Tocilizumab May Preserve Vision for Some With Giant Cell Arteritis

Tocilizumab can preserve vision among some patients with glucocorticoid-resistant giant cell arteritis.

Tocilizumab may be an effective rescue therapy to preserve vision in glucocorticoid (GC)-resistant giant cell arteritis (GCA), according to a research team who presented a review and a case series in the Journal of Neuro-Ophthalmology.

“Patients who report acute worsening of visual acuity and who would otherwise progress from functional individuals to legally blind, tocilizumab may rescue these patients,” researchers report.

The researchers reviewed 5 patients with GC-resistant GCA who were treated with tocilizumab — a recombinant humanized anti-interleukin (IL)-6 receptor monoclonal antibody —  at the Royal Adelaide Hospital in Australia between 2019 and 2021. In 3 of those cases (60%), acute treatment with tocilizumab and a high-dose GC, rescued vision in at least 1 eye. These cases each involved temporal artery biopsy (TAB)-proven recalcitrant GCA and all 3 patients experienced progression of visual symptoms despite intervention. 

In the first such case, an 80-year-old man with sudden vision loss of the left eye following 2 days of ipsilateral amaurosis fugax, presented with a best-corrected visual acuity (BCVA) of no light perception in the left eye and a Snellen score of 6/18 in the right eye. An examination found cilioretinal artery occlusion. He was treated with 1 g intravenous methylprednisolone (IVMP) for 3 days. His right eye’s VA deteriorated in that time to counting fingers. After 3 IVMP doses, 162 mg subcutaneous tocilizumab was administered. Following tocilizumab, VA stabilized, and the patient was discharged on a regimen of weekly tocilizumab injections. After 6 weeks, BCVA improved to counting fingers in the left eye and 6/6 in the right.

Patients who report acute worsening of visual acuity and who would otherwise progress from functional individuals to legally blind, tocilizumab may rescue these patients.

The second case involved an 85-year-old woman with age-related macular degeneration (AMD), atrial fibrillation, and hypertension who presented with vision loss in the left eye following 2 weeks of intermittent visual disturbance with malaise, headaches, and subjective fevers. Both eyes were found to have cilioretinal artery occlusions and GCA was suspected due to elevated inflammatory markers. Following 1 g IVMP, her BCVA declined from 6/9 at baseline to 6/12 in the right eye and from 6/12 to 6/60 in the left. Rescue with tocilizumab was associated with BCVA improvement to baseline levels at month 1.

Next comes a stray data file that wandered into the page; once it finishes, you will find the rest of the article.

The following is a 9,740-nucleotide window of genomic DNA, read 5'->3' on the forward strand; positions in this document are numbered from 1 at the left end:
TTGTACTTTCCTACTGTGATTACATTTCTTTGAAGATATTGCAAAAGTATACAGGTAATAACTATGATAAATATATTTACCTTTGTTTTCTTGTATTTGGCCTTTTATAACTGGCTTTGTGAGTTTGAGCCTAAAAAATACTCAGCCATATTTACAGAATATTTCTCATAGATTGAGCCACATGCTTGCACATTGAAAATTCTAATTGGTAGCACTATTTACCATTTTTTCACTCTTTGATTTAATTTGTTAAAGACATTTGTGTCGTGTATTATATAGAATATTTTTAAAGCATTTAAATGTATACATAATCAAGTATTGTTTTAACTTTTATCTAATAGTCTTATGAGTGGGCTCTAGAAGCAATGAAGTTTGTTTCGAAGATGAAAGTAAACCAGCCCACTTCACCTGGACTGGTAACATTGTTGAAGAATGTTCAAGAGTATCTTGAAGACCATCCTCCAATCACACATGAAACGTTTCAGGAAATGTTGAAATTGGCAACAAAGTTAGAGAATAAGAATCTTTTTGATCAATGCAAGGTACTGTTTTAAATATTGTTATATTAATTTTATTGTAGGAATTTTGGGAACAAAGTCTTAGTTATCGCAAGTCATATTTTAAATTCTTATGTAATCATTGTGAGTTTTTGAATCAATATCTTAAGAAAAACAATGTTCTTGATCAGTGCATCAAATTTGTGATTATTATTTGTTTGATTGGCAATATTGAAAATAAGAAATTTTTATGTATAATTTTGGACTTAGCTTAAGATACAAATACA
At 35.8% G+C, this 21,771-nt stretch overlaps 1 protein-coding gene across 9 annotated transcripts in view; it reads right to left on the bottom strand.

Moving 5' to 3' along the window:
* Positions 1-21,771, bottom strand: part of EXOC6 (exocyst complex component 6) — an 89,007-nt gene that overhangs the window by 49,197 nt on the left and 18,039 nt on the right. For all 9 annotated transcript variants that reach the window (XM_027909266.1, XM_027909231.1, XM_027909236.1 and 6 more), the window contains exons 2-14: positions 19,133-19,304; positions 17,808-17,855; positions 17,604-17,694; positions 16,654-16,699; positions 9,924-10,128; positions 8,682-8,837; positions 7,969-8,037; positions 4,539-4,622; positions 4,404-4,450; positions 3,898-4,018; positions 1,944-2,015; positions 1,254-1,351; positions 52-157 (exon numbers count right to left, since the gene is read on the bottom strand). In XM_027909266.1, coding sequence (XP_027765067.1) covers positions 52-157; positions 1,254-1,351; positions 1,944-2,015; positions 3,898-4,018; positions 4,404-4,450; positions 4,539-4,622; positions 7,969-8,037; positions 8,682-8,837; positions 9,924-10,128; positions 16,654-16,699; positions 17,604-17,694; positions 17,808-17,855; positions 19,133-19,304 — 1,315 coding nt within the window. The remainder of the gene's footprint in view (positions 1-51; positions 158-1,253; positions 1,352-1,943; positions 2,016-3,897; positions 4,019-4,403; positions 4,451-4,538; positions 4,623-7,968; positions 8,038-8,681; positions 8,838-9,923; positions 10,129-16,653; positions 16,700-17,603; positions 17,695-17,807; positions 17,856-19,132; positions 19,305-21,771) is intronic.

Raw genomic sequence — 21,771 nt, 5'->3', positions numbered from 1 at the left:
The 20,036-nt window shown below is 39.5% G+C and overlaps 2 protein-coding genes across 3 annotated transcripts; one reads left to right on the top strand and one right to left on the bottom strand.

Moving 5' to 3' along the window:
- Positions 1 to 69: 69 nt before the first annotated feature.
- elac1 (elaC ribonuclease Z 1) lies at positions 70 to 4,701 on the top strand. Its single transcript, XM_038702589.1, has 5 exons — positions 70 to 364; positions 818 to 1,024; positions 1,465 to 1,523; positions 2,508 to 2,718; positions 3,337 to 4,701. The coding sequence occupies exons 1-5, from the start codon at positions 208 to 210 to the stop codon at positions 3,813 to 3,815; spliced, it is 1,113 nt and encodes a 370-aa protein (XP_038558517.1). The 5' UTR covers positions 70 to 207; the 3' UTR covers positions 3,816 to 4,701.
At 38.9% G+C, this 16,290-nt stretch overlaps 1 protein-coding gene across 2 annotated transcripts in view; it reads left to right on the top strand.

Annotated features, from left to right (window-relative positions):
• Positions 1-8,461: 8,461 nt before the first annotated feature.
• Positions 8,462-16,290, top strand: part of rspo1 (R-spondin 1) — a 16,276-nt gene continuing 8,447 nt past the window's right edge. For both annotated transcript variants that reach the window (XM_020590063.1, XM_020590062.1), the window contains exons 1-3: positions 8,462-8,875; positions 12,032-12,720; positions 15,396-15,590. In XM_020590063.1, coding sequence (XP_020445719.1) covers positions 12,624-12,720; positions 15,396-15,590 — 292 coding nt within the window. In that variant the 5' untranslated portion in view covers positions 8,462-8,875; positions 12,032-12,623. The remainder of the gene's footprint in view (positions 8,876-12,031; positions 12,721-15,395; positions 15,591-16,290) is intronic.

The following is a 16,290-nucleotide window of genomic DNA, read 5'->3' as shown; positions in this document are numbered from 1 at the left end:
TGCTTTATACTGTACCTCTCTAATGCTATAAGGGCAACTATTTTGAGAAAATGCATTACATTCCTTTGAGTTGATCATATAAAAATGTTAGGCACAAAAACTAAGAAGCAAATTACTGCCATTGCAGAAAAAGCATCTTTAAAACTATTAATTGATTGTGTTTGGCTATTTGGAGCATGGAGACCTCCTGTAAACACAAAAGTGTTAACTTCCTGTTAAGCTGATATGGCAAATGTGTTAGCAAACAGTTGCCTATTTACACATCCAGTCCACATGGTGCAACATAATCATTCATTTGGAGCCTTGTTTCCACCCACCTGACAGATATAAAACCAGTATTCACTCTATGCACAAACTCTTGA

The third such case was of an 83-year-old woman with metabolic syndrome, hypothyroidism, mild cognitive impairment, and amblyopia in the left eye who presented 2 days after developing blurred vision in the right eye accompanied by bitemporal headache and scalp tenderness. The patient was admitted to general medicine due to cognitive difficulties and administered 50 mg prednisone for her headache and scalp symptoms. A biopsy of the temporal artery confirmed GCA, and the patient was started on 1 g IVMP daily. At day 4 the patient’s VA decreased from 6/7.5 at baseline to hand movements in the left eye and from hand movements to light perception in the left. The patient was administered 162 mg subcutaneous tocilizumab, but no improvement to BCVA was observed at 2 weeks post-discharge. 

Long-term management of GCA with the standard-of-care high-dose GC is complicated by the fact that approximately 62% of GCA patients relapse when treatment is tapered. However, when augmented with tocilizumab, patients can achieve sustained remission, according to the investigators. “Tocilizumab inhibits IL-6 signal transduction and works on the basis that elevated serum IL-6 increases the concentration of acute phase reactants such as [C-reactive protein], which correlate with increased disease severity,” the study shows.

Currently, research into tocilizumab as vision-rescue therapy for patients with GC-resistant GCA is limited to case reports, according to the investigators. They did not perform a meta-analysis due to significant heterogenicity between study groups and the variations in subgroups of GCA.

“It is possible that the observed visual recovery may represent a delayed effect of GC treatment,” the study authors explain. However, several prior reports and “our case series describing rapid improvement of GCA symptoms following tocilizumab, alongside how steroids only stabilize, not acutely improve, visual acuity and prior consensus concluding steroids uncommonly improve VA support a cause-effect relationship.”

This case series is limited by the small sample size and lack of visual field testing in some patients.

This article originally appeared on Ophthalmology Advisor

References:

Stretton B, Tan Y, Hassall M, Simon S. The role of tocilizumab in glucocorticoid resistant giant cell arteritis: a case series and literature review. J Neuroophthalmol. Published online October 5, 2022. doi:10.1097/WNO.0000000000001645